For the first time in at least fifty years, more than half of all U.S. public school students come from low-income families, a research brief from the Southern Education Foundation finds.
Based on an analysis of 2013 data collected by the National Center for Education Statistics, the brief, Low Income Students Now a Majority in the Nation's Public Schools (6 pages, PDF), found that 51 percent of pre-K-12 students in the nation's public schools were eligible for free or reduced-price lunches. The analysis also found that in forty states, low-income children made up no less than 40 percent of the public school population and constituted a majority of public school students in twenty-one states — thirteen of which were in the South and six in the West. Mississippi had the highest proportion of low-income students (71 percent), followed by New Mexico (68 percent) and Louisiana (65 percent), while New Hampshire (27 percent), North Dakota (30 percent), and Vermont (36 percent) had the lowest proportion. The share of students who are eligible for free or reduced-price lunches reached the 51 percent level in the South in 2006 and, in 2013, stood at 57 percent, well above the percentage in the West (51 percent), the Midwest (44 percent), and the Northeast (42 percent).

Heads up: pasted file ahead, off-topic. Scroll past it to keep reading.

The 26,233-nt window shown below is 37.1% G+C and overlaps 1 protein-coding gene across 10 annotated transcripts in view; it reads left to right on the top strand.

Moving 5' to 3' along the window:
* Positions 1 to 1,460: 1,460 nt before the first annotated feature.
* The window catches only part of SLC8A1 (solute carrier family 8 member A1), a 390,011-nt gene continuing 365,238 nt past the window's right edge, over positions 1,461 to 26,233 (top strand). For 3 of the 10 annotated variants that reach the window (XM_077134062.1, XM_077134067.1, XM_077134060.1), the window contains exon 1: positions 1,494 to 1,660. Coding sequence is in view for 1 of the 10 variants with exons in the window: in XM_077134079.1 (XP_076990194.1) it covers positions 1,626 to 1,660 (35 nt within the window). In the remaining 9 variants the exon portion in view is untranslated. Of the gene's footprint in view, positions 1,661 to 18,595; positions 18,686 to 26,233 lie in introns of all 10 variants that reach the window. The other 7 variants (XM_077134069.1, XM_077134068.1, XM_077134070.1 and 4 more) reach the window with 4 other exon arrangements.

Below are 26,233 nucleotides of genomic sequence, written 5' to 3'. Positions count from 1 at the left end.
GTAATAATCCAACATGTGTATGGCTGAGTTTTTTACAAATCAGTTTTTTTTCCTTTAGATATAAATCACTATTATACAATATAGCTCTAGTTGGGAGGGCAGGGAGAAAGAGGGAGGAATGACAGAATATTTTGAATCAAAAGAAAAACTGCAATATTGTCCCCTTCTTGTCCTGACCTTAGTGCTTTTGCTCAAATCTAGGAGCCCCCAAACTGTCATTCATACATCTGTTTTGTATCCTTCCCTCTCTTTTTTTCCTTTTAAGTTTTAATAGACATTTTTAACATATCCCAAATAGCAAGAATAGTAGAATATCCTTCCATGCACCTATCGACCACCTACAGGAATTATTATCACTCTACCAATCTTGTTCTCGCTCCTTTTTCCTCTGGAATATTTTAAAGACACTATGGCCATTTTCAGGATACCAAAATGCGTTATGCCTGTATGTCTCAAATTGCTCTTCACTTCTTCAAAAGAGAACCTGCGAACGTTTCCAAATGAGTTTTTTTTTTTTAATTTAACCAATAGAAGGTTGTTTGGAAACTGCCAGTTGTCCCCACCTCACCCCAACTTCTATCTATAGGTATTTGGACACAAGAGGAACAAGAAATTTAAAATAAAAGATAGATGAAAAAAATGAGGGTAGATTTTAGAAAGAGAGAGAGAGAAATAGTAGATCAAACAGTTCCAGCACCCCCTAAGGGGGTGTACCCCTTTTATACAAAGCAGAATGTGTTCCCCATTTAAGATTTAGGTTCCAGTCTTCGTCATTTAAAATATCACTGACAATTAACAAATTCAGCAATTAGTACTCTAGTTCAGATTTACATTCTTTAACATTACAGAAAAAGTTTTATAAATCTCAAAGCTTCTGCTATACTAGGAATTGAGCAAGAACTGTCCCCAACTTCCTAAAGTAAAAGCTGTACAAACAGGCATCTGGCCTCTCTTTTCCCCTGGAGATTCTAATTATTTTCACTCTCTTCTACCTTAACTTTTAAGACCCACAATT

"The fact is, we've had growing inequality in the country for many years," Southern Education Foundation president Kent McGuire told the Washington Post. "It didn't happen overnight, but it's steadily been happening. Government used to be a source of leadership and innovation around issues of economic prosperity and upward mobility. Now we're a country disinclined to invest in our young people."